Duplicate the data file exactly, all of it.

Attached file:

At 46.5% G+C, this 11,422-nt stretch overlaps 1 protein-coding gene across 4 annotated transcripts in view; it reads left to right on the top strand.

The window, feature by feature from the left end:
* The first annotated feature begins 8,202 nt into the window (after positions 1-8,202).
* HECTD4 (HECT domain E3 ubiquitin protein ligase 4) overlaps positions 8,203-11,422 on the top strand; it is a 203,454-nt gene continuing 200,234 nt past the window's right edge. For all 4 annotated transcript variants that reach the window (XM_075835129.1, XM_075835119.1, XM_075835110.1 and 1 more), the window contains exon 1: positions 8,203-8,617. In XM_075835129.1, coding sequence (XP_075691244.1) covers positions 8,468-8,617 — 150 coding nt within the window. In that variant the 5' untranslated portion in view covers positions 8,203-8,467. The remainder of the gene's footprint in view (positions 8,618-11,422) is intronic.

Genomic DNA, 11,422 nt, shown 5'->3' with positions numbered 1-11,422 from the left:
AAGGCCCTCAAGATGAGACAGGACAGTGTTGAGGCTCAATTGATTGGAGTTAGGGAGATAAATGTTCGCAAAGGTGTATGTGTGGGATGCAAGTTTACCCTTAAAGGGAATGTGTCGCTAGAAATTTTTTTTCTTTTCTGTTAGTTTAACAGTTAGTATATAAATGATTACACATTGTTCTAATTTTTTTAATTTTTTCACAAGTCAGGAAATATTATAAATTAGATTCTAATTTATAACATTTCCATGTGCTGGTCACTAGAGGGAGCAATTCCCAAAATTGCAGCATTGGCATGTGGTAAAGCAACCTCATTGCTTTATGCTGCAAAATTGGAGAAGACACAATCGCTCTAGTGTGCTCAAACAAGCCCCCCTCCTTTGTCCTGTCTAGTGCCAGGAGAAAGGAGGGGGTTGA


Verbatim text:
At 46.5% G+C, this 11,422-nt stretch overlaps 1 protein-coding gene across 4 annotated transcripts in view; it reads left to right on the top strand.

The window, feature by feature from the left end:
* The first annotated feature begins 8,202 nt into the window (after positions 1-8,202).
* HECTD4 (HECT domain E3 ubiquitin protein ligase 4) overlaps positions 8,203-11,422 on the top strand; it is a 203,454-nt gene continuing 200,234 nt past the window's right edge. For all 4 annotated transcript variants that reach the window (XM_075835129.1, XM_075835119.1, XM_075835110.1 and 1 more), the window contains exon 1: positions 8,203-8,617. In XM_075835129.1, coding sequence (XP_075691244.1) covers positions 8,468-8,617 — 150 coding nt within the window. In that variant the 5' untranslated portion in view covers positions 8,203-8,467. The remainder of the gene's footprint in view (positions 8,618-11,422) is intronic.

Genomic DNA, 11,422 nt, shown 5'->3' with positions numbered 1-11,422 from the left:
AAGGCCCTCAAGATGAGACAGGACAGTGTTGAGGCTCAATTGATTGGAGTTAGGGAGATAAATGTTCGCAAAGGTGTATGTGTGGGATGCAAGTTTACCCTTAAAGGGAATGTGTCGCTAGAAATTTTTTTTCTTTTCTGTTAGTTTAACAGTTAGTATATAAATGATTACACATTGTTCTAATTTTTTTAATTTTTTCACAAGTCAGGAAATATTATAAATTAGATTCTAATTTATAACATTTCCATGTGCTGGTCACTAGAGGGAGCAATTCCCAAAATTGCAGCATTGGCATGTGGTAAAGCAACCTCATTGCTTTATGCTGCAAAATTGGAGAAGACACAATCGCTCTAGTGTGCTCAAACAAGCCCCCCTCCTTTGTCCTGTCTAGTGCCAGGAGAAAGGAGGGGGTTGA